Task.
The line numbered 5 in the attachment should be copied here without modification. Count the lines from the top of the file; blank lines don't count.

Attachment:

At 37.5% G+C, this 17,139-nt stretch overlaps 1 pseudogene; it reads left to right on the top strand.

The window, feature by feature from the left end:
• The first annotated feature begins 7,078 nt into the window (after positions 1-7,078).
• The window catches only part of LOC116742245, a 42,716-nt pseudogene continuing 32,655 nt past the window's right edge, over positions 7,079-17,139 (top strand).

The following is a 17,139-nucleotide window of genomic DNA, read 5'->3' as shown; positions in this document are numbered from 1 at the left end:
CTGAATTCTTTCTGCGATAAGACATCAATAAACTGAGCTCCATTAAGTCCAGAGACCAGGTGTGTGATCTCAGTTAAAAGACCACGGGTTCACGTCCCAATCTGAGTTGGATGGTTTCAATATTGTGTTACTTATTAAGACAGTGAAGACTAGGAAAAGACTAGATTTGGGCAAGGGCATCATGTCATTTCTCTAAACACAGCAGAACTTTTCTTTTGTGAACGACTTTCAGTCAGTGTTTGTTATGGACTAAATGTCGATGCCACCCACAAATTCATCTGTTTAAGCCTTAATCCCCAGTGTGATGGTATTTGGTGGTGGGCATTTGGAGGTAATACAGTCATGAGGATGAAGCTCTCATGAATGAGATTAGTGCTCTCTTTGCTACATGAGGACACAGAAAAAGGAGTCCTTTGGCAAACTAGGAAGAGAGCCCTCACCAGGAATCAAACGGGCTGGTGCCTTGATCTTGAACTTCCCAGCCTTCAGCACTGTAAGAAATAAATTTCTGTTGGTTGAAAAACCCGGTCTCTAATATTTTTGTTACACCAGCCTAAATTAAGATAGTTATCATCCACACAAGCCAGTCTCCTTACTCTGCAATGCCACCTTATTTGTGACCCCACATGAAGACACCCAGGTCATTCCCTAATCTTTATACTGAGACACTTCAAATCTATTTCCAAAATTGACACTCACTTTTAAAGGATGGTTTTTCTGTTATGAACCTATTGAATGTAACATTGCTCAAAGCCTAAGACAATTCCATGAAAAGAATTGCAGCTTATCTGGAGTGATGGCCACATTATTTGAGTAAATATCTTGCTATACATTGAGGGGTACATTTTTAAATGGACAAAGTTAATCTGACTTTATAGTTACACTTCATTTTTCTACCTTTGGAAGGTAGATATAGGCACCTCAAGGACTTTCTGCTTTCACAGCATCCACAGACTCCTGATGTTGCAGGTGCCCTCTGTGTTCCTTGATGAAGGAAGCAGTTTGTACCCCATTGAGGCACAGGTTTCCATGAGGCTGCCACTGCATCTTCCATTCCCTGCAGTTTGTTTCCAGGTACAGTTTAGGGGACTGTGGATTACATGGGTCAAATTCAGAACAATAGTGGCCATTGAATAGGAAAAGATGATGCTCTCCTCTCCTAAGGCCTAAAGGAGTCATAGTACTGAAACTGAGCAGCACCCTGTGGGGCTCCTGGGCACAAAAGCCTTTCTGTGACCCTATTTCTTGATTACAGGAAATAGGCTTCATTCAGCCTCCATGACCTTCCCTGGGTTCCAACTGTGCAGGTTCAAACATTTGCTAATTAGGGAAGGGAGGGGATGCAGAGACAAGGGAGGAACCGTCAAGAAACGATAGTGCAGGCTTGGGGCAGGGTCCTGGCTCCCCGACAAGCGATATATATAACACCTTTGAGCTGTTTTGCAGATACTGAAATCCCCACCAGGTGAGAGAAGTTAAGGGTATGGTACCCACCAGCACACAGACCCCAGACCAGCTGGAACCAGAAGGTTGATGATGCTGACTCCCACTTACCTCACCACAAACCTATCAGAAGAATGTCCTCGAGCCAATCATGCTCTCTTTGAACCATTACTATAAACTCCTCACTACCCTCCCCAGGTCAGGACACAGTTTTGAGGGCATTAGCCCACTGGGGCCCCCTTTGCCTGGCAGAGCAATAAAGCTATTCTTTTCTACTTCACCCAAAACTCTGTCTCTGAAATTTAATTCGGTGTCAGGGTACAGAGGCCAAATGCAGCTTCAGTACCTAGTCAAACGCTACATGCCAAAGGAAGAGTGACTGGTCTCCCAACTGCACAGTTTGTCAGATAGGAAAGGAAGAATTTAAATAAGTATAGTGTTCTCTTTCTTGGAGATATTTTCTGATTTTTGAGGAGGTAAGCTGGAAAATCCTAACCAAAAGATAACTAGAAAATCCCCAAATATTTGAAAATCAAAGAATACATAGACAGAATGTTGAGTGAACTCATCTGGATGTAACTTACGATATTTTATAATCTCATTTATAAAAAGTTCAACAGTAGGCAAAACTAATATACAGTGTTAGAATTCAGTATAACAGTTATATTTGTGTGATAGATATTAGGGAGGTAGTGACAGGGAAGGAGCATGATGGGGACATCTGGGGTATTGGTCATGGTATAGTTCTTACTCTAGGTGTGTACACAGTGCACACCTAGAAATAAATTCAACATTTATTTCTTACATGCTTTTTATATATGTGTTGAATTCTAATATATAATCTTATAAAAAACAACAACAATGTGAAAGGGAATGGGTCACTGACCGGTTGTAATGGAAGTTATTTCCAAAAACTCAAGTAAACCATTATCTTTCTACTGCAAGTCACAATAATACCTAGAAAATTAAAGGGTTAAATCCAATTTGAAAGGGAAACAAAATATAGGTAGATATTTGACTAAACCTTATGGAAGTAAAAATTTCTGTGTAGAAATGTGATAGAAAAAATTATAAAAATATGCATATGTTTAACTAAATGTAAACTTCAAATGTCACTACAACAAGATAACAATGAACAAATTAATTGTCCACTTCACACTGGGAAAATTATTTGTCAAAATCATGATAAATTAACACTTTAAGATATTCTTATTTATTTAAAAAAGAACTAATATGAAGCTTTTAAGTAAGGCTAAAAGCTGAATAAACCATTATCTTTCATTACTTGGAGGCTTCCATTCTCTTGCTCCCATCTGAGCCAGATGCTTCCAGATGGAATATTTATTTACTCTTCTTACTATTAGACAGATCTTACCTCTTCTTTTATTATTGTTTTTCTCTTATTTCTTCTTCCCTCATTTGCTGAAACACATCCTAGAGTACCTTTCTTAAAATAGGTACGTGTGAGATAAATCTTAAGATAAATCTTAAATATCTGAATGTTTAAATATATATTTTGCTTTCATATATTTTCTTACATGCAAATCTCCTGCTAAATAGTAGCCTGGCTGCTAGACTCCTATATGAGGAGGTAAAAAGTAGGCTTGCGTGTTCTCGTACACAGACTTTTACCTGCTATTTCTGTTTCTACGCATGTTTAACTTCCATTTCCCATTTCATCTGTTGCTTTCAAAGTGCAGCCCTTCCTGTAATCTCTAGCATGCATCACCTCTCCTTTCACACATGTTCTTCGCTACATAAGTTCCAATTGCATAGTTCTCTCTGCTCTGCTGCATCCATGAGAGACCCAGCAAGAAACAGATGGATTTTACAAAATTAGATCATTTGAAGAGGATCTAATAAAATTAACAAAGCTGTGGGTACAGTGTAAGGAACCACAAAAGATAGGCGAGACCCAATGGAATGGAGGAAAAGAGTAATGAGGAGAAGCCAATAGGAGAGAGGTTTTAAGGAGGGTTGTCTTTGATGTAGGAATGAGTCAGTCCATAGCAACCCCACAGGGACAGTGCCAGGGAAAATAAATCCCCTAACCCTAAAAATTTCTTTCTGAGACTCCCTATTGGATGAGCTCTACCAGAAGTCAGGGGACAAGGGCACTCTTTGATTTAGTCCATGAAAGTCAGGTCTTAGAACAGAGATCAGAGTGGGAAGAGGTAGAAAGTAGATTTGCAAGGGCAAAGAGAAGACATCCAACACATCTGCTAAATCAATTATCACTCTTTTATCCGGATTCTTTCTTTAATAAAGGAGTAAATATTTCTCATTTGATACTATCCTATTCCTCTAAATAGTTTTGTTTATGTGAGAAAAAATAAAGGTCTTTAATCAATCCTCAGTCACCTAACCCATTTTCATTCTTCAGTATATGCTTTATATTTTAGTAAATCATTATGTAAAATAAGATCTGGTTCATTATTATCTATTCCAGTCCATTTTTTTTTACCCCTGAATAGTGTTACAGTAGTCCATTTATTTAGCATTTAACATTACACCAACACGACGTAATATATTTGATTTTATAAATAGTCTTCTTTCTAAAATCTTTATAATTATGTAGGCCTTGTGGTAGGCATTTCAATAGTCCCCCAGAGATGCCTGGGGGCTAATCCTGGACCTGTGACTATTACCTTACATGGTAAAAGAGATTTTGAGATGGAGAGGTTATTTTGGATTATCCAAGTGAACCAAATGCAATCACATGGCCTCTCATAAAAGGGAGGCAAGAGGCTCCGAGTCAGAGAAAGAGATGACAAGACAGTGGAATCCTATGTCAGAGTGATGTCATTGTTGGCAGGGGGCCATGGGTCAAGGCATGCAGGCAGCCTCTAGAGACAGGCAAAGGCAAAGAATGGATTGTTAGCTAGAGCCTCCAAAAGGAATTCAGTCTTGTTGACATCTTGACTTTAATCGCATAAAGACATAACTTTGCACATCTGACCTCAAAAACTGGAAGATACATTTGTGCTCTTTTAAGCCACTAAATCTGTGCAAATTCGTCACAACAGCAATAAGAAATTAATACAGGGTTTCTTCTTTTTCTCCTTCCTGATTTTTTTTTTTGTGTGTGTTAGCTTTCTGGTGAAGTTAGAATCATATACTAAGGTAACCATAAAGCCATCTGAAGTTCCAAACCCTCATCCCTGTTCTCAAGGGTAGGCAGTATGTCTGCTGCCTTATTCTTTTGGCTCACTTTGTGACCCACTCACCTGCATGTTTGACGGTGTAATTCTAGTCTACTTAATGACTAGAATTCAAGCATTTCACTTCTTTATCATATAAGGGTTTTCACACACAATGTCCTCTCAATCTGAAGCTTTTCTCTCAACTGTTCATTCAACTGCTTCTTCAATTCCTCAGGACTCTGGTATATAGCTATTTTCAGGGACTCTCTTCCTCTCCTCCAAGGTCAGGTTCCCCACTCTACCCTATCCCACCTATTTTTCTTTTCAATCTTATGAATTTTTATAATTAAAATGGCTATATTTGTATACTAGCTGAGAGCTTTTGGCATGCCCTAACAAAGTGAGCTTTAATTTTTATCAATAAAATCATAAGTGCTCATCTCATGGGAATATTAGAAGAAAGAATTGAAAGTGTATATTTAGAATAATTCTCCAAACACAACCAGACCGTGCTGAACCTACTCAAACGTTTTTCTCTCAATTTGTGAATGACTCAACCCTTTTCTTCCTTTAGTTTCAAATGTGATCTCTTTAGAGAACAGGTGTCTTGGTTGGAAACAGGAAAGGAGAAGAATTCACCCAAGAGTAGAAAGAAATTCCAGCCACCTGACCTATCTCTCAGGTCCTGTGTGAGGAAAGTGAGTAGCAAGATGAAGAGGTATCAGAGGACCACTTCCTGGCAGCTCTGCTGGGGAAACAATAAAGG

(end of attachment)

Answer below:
The following is a 17,139-nucleotide window of genomic DNA, read 5'->3' as shown; positions in this document are numbered from 1 at the left end: